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How to Survive in a Flash Flood Emergency

Updated on February 8, 2018
Amanda Gearing profile image

Amanda is a keen traveller from Australia. She writes about her adventures to provide other travellers with insider knowledge.

Survival tips

Survivors of the Toowoomba and Lockyer Valley flash flood disaster contributed their own experience to help other people to learn what to do to improve their chances of survival.

If you have not already read my hub on How to prepare for flash flooding, please read that article first.

Once your preparation is completed, the following information may help you during the emergency situation.

This article is about what to do during the flash flood emergency.

Stay calm

1. Stay calm - people who have made their preparations to keep themselves and their family safe; have their medication, food and water supplies and are equipped with communications such as an internet-linked mobile phone and a battery-operated radio can remain calm, knowing they have done everything possible to protect themselves and their families.

See my previous article on how to prepare for flash flooding.

2. Move to high ground with emergency kit

2. If your house is at risk, for example because you are close to a gully, creek or river, move to high ground before the flash flooding begins with your waterproof grab-bag for essential items – food, water, medication, mobile phone and radio.

3. Monitor emergency radio station for updates.

Monitor emergency radio station for updates. Your local radio station is likely to be able to give the latest updates from authorities and from people in the disaster zone. This will give you information about where to go to be safe if necessary, information about roads which are closed due to bridges being closed or roads being impassable from landslides or mudslides.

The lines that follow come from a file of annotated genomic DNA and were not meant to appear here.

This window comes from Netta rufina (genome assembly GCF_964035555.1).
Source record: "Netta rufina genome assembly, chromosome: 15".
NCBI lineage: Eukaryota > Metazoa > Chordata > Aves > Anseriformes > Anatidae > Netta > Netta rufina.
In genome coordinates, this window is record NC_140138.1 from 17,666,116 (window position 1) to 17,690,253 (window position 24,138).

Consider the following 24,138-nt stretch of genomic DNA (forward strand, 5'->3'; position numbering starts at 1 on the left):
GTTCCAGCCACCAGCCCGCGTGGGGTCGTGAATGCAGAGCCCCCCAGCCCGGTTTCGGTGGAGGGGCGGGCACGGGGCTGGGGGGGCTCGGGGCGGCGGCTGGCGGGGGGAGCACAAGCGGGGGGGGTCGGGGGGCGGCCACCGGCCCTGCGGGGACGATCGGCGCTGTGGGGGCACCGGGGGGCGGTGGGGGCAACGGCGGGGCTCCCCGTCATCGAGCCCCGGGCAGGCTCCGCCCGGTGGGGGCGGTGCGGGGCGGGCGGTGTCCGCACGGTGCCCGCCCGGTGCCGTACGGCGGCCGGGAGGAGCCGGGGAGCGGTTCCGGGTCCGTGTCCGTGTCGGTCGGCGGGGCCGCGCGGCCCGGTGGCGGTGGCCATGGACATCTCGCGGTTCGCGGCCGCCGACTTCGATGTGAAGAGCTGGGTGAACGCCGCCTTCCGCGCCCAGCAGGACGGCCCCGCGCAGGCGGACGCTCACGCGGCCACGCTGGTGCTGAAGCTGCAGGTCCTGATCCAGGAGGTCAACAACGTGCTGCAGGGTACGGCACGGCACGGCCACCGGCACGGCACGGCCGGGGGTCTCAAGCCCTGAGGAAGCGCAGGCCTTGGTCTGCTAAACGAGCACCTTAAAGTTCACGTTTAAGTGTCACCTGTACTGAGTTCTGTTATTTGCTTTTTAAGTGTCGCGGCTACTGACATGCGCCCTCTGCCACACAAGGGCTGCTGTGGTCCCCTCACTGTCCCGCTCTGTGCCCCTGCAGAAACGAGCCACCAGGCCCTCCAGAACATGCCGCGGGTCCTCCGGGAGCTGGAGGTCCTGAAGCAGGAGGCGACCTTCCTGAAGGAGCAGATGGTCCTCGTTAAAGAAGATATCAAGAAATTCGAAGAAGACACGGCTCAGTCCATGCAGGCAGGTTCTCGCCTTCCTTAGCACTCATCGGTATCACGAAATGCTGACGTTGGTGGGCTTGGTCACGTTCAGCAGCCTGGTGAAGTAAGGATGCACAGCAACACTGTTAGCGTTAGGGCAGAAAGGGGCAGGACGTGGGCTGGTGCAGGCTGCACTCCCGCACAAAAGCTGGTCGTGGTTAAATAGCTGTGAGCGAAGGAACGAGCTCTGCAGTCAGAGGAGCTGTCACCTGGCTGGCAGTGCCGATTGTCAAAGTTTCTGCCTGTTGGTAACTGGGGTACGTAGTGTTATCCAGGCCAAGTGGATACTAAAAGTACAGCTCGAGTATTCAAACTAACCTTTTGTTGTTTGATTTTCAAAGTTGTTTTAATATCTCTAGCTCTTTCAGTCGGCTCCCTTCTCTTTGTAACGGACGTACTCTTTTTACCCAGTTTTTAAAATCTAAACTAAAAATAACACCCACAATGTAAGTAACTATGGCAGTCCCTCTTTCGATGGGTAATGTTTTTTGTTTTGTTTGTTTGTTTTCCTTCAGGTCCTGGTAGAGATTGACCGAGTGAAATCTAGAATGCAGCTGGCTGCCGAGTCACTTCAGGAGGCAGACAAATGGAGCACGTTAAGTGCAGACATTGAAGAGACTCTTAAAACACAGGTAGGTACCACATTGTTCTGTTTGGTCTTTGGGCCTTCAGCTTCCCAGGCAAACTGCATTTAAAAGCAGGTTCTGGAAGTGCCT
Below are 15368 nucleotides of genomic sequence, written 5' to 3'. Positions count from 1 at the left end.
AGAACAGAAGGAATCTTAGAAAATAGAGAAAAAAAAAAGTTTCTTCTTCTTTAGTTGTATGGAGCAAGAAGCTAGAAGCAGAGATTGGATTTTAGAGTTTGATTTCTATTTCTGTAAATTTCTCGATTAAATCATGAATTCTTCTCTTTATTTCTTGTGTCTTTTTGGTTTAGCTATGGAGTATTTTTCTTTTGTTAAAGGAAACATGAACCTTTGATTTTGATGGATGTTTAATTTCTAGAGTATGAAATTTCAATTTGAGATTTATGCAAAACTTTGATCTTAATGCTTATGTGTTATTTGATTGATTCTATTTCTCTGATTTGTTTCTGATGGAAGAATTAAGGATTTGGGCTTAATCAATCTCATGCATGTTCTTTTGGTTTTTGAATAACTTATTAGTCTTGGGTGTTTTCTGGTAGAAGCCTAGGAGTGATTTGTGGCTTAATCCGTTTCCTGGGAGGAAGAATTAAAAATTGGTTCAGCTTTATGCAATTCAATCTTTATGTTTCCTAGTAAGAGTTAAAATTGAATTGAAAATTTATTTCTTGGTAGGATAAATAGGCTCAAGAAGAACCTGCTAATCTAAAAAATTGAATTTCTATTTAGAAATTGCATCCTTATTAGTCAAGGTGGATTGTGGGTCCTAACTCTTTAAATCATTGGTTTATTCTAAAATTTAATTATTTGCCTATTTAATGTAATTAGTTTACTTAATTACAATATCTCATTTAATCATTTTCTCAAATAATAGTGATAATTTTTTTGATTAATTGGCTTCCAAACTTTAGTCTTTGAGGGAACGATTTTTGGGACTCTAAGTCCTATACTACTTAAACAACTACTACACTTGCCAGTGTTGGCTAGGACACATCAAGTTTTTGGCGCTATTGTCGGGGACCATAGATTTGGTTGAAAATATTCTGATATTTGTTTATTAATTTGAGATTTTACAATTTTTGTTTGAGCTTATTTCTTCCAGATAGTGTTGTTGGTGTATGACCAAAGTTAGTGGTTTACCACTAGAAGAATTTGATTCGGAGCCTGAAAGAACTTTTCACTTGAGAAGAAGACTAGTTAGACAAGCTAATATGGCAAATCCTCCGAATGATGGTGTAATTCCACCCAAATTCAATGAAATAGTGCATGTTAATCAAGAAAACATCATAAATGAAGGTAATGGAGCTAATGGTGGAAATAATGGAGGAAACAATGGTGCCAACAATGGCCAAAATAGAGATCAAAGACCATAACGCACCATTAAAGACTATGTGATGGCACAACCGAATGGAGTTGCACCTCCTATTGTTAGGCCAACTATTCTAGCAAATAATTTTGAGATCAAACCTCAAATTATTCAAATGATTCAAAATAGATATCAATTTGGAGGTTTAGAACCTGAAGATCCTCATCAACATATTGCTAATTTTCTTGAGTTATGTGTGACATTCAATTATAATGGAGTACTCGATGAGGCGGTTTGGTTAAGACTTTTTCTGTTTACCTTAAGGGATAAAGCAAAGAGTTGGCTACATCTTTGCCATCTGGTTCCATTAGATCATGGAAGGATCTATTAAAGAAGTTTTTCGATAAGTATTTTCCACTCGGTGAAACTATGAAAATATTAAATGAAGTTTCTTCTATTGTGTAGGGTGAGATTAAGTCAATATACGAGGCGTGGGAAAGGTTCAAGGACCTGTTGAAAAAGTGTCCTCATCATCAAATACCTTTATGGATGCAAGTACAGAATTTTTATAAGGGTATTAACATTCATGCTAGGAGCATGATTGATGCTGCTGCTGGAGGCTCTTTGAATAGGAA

4. Let others know where you are or, if you must move, let someone know where you intend to go.

Let others know where you are or, if you must move, let someone know where you intend to go.

If your family is unable to contact you they may put themselves in danger to find you. It is very important to let people know where you are so no one takes unnecessary risks.

5. Do not drive through fast-moving water.

Do not drive through fast-moving water. Water that is traveling fast does no need to be deep to wash you or your car off a road. In addition, fast-moving water may suddenly become deeper and may undercut the road causing it to subside. Emergency services may not be able to help you soon enough if you are stranded in fast-moving water as they may be trapped themselves or attending to other rescues.

Toowoomba CBD flooding and rescues. January 10, 2011

6. Beware of spiders and snakes which might be in the water or looking for higher ground.

Beware of spiders and snakes which might be in the water or looking for higher ground. Animals will be heading to higher ground. If you are only thing sticking above the surface, they will climb on you to escape the rising water.

7. Beware electrical wires - flash flooding can electrify guttering or bring down power lines.

Beware electrical wires - flash flooding can electrify guttering or bring down power lines. Electricity in a flooded house or power pole will travel to earth through water. If there is a risk of your house being flooded, turn off the power before you leave.


Helicopter rescue at Grantham, Australia

How to survive a flash flood emergency.
How to survive a flash flood emergency. | Source

Helping authorities to help you

Meteorologists rely on people in disaster zones letting them know what is happening. If you are in position to observe a flash flood occurring, contact your bureau of meteology with current information.

During the emergency, phone lines often fail or are overloaded, so only use phone networks for important information.

Social media are becoming a well-recognised source of information during emergencies.

If you have a laptop and modem, make sure they are charged. Share information with your family and friends.

Make a list of emergency phone numbers and keep it with you. It is useful to have the numbers written on something that is waterproof.

Life-threatening emergency number ________________

State Emergency Service ________________________

Local police station ____________________________

Fire and Rescue _____________________

Local rural fire brigade _________________________

Local ambulance station ________________________

Local Bureau of Meteorology ____________________

Local emergency radio station ____________________


For more information on flash floods . . .

For more information on flash floods see my other articles:

Learning from the Toowoomba and Lockyer Valley floods

and

How to prepare for flash floods

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© 2013 Amanda Gearing

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